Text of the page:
A teetering, tipping, toppling pile of books. (Essentially, this translates to a poker-like equivalent of "I'll see your Thursday Thirteen and raise you to a Sunday Sixteen!")
The official status of my TBR pile(s):
(1) Few Eggs and No Oranges
(2) A Woman's Place: 1910 -1975
(3) More Letters From Pemberley
(5) The Odyssey
(7) Heart of Darkness
(8) The Heir of Redclyffe
(9) The Ladies of Grace Adieu
(11) Silent in the Grave
(12) How Novels Work
(13) The Lions of Al-Rassan
(15) Tooth and Claw
(16) Little Men
LibraryThing Tags: Fiction, non-fiction, mystery, fantasy, spirituality, history, poetry,
Posts like this are a form of procrastination (at least for me...)
Sunday, April 29, 2007
A teetering, tipping, toppling pile of books. (Essentially, this translates to a poker-like equivalent of "I'll see your Thursday Thirteen and raise you to a Sunday Sixteen!")
Saturday, April 28, 2007
I have entered my name into the ParTeaPlanner Goodies Giveaway. You should go click through and leave a comment there before Monday if you want to participate as well! The woman does have some lovely pictures on her regular ParTea Planner blog. (Yes, I know she's using this as a technique to increase the number of links to her blog and increase the likelihood that people will find her business. I don't mind helping a little bit.)
Posted by Jill O'Neill at 1:15 PM
[ an ordinary review]
Title: Lady Rose and Mrs. Memmary
Author: Ruby Ferguson (bio)
Copyright: Originally published 1937; Reissued in 2004 by Persephone Books, London, paperback, ISBN 1-903155-436
Length: 222 pages
Summary: This book is so short that one hesitates to summarize it for fear of giving anything away. The tale's framework is three tourists being shown about one of the great houses of Scotland by its elderly caretaker. The owner can no longer maintain the property and is seeking a tenant; the tourists, a young English couple and an American friend, are simply looking for an afternoon's entertainment. In the space of an afternoon therefore we are allowed a glimpse into another era's social setting and practices, specifically into the life of Lady Rose Targenet over a span of some fifty or more years. She has perhaps a less eventful life than some women, but her story is both sweet and ultimately heartbreaking. You, the reader, like Lady Rose -- in the scenes with her governess, with her adult friends, with her children. You can't bear to think that misfortune may come, but of course, as in every lifetime, it does. No one (even in that period, even with all that wealth) ever had a perfect life.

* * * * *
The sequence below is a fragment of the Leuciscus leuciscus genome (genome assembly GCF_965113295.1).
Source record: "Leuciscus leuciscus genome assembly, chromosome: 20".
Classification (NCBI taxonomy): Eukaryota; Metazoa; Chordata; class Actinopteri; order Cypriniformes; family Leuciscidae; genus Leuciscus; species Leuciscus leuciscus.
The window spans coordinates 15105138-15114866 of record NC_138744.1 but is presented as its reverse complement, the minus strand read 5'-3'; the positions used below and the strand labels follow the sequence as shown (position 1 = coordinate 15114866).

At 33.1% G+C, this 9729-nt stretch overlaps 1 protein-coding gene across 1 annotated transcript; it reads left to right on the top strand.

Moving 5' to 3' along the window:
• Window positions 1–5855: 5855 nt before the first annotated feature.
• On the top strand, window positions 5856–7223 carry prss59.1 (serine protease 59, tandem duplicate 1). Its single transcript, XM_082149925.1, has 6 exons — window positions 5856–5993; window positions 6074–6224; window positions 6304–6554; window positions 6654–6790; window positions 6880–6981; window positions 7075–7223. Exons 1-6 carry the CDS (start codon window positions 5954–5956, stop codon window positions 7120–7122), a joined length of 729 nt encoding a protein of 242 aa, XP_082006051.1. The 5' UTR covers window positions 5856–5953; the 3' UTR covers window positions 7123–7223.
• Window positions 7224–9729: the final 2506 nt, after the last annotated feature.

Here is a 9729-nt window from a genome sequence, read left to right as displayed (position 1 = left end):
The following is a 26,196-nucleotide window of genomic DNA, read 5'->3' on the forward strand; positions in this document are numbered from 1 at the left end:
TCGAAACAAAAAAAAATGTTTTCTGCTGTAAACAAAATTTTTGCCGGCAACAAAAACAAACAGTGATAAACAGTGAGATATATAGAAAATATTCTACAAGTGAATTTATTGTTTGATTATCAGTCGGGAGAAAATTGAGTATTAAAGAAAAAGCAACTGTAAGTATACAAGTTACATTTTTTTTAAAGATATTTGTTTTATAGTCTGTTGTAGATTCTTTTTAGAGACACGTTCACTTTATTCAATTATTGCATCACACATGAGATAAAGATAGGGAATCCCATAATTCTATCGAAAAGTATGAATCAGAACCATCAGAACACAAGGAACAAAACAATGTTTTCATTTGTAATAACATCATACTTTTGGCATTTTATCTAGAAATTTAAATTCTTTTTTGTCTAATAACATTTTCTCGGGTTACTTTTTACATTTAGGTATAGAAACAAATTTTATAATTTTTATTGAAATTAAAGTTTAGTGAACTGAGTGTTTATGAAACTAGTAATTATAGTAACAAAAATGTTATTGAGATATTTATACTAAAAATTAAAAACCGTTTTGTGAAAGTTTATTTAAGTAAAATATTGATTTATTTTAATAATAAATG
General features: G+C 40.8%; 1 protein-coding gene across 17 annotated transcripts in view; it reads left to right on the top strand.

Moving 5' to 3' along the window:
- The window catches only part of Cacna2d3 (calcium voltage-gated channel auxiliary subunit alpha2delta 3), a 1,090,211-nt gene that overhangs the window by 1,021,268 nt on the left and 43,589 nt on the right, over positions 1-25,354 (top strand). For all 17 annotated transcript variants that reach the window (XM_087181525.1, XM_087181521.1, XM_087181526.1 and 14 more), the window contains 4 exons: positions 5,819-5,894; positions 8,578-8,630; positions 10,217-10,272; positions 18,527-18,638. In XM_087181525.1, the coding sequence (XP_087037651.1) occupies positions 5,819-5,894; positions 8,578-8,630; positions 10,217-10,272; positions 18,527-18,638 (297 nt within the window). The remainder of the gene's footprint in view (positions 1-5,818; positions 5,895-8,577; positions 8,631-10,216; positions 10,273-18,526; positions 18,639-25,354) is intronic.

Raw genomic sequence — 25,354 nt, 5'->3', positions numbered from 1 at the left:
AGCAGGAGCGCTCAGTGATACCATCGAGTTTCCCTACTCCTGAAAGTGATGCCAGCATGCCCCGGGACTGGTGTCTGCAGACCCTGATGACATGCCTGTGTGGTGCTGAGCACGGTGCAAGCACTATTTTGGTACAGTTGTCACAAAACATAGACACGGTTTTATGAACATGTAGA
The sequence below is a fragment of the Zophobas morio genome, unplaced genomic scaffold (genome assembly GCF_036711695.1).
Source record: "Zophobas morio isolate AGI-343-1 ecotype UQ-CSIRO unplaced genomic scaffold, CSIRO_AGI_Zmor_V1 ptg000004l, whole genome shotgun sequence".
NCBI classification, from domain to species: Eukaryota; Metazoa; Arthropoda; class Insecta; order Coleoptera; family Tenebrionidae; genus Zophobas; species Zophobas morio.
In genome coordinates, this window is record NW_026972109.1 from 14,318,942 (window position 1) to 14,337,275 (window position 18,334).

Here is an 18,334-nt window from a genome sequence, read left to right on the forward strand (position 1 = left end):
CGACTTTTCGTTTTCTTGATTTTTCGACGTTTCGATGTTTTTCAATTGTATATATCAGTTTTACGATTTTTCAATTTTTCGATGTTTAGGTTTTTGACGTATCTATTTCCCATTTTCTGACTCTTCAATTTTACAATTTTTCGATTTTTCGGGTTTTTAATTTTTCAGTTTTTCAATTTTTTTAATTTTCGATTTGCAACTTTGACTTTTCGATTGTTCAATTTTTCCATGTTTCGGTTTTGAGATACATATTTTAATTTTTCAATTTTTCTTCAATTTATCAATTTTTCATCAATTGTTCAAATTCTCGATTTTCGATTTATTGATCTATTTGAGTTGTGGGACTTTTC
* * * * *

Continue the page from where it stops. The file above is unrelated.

Somewhere hidden away in the dusty portfolio of Time was a picture that fitted here. It was as though the Old Man with the forelock and the scythe was watching, with folded arms, that arrested moment when three tourists and an old caretaker stood in the silent and almost empty shell of Lochlule House, in the blue nursery which had belonged to Lady Rose as a child. So old Time seized his book and began to turn back the pages, ten, twenty at a time -- more than seventy years of yellow leaves. Through them all the great white house gleamed whiter, and soon the Greek girl at the fountain was laughing as the waters of a bygone day gushed over her reaching fingers.
Really, the whole book has that lilt and loveliness.
Also Relevant: I finished this book in an evening. The romantic in me emerged, it cast a spell and, despite the late hour, I didn't want to put it down. I don't think this is a book that an American could ever have written; we lack the history and the romance that Ferguson managed to bring into the tale - references to Mary, Queen of Scots, and Bonnie Prince Charlie. Indeed, there is the sweetest scene of three young ladies gathered together who have just made their curtsey to the Queen, but pause briefly to view and sigh over a picture of the romantically-exiled prince. [ American teens sighing over Orlando Bloom just aren't quite in the same league. ]
Lady Rose and Mrs. Memmary is, I suppose, best described as a character portrait but the author's rendering is light and deft.
There are lovely illustrations in the Persephone edition and an introduction by Candia McWilliam who writes, "It's a little book about dreams and the hard world of money and position and their relation to one another. It's also a love story and a love letter.."
I heartily recommend this one, from the bottom of my heart. Do get your hands on a copy and read it.
Thursday, April 26, 2007
Title: Ex Libris
Author: Ross King
Copyright: 2001, Penguin Books, paperback (ISBN 0-14-200080-9)
Length: 392 pages
Genre: Historical fiction/mystery
Summary: In 1660, in the wake of the restoration to power of the monarchy in England, Isaac Inchbold is summoned to Pontifex Hall by Lady Alethea Marchamont. The hall is a crumbling wreck following the depredations of Cromwell's soldiers, but rather than focusing her strengths on rebuilding, Lady Alethea is more concerned with the recovery of a specific volume taken from her father's library. Isaac, an asthmatic, near-sighted, lame bookseller, may strike one as a disconcerting choice for a satisfying protagonist, but he is dogged in his pursuit of the trail to locate the mysterious volume. He leaves his bookshop for the London underworld.